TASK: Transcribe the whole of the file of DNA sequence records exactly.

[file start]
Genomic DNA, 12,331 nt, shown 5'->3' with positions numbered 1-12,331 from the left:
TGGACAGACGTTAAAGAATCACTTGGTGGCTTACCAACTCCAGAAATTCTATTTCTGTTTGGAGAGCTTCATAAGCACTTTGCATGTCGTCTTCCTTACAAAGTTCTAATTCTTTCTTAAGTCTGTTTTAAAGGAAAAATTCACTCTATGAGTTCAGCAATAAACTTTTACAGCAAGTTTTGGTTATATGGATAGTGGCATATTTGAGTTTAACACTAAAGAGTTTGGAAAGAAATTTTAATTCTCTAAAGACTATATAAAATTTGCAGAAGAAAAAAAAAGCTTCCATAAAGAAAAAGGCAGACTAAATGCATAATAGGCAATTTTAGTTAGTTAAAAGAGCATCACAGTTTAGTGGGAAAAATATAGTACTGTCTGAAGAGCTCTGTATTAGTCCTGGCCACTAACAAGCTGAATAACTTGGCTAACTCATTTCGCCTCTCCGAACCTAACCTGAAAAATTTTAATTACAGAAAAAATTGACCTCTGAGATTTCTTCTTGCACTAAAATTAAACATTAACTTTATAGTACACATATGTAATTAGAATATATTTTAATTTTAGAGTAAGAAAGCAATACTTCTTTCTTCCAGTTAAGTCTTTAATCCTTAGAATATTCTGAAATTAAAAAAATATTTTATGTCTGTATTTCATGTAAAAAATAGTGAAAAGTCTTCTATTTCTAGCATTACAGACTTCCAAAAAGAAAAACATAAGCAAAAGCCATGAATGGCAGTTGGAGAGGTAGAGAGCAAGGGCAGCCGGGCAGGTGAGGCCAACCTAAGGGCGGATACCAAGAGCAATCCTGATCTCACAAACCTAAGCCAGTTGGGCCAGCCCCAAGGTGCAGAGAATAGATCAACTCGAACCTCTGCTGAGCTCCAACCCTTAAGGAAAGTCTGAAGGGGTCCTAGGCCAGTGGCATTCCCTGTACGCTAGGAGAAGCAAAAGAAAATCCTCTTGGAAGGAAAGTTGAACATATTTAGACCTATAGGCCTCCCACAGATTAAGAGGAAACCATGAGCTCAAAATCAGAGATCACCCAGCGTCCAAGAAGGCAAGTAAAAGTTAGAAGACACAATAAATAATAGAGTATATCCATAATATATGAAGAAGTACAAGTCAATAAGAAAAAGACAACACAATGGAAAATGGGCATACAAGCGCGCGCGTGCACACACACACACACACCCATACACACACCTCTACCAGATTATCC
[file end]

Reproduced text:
Genomic DNA, 12,331 nt, shown 5'->3' with positions numbered 1-12,331 from the left:
TGGACAGACGTTAAAGAATCACTTGGTGGCTTACCAACTCCAGAAATTCTATTTCTGTTTGGAGAGCTTCATAAGCACTTTGCATGTCGTCTTCCTTACAAAGTTCTAATTCTTTCTTAAGTCTGTTTTAAAGGAAAAATTCACTCTATGAGTTCAGCAATAAACTTTTACAGCAAGTTTTGGTTATATGGATAGTGGCATATTTGAGTTTAACACTAAAGAGTTTGGAAAGAAATTTTAATTCTCTAAAGACTATATAAAATTTGCAGAAGAAAAAAAAAGCTTCCATAAAGAAAAAGGCAGACTAAATGCATAATAGGCAATTTTAGTTAGTTAAAAGAGCATCACAGTTTAGTGGGAAAAATATAGTACTGTCTGAAGAGCTCTGTATTAGTCCTGGCCACTAACAAGCTGAATAACTTGGCTAACTCATTTCGCCTCTCCGAACCTAACCTGAAAAATTTTAATTACAGAAAAAATTGACCTCTGAGATTTCTTCTTGCACTAAAATTAAACATTAACTTTATAGTACACATATGTAATTAGAATATATTTTAATTTTAGAGTAAGAAAGCAATACTTCTTTCTTCCAGTTAAGTCTTTAATCCTTAGAATATTCTGAAATTAAAAAAATATTTTATGTCTGTATTTCATGTAAAAAATAGTGAAAAGTCTTCTATTTCTAGCATTACAGACTTCCAAAAAGAAAAACATAAGCAAAAGCCATGAATGGCAGTTGGAGAGGTAGAGAGCAAGGGCAGCCGGGCAGGTGAGGCCAACCTAAGGGCGGATACCAAGAGCAATCCTGATCTCACAAACCTAAGCCAGTTGGGCCAGCCCCAAGGTGCAGAGAATAGATCAACTCGAACCTCTGCTGAGCTCCAACCCTTAAGGAAAGTCTGAAGGGGTCCTAGGCCAGTGGCATTCCCTGTACGCTAGGAGAAGCAAAAGAAAATCCTCTTGGAAGGAAAGTTGAACATATTTAGACCTATAGGCCTCCCACAGATTAAGAGGAAACCATGAGCTCAAAATCAGAGATCACCCAGCGTCCAAGAAGGCAAGTAAAAGTTAGAAGACACAATAAATAATAGAGTATATCCATAATATATGAAGAAGTACAAGTCAATAAGAAAAAGACAACACAATGGAAAATGGGCATACAAGCGCGCGCGTGCACACACACACACACACCCATACACACACCTCTACCAGATTATCC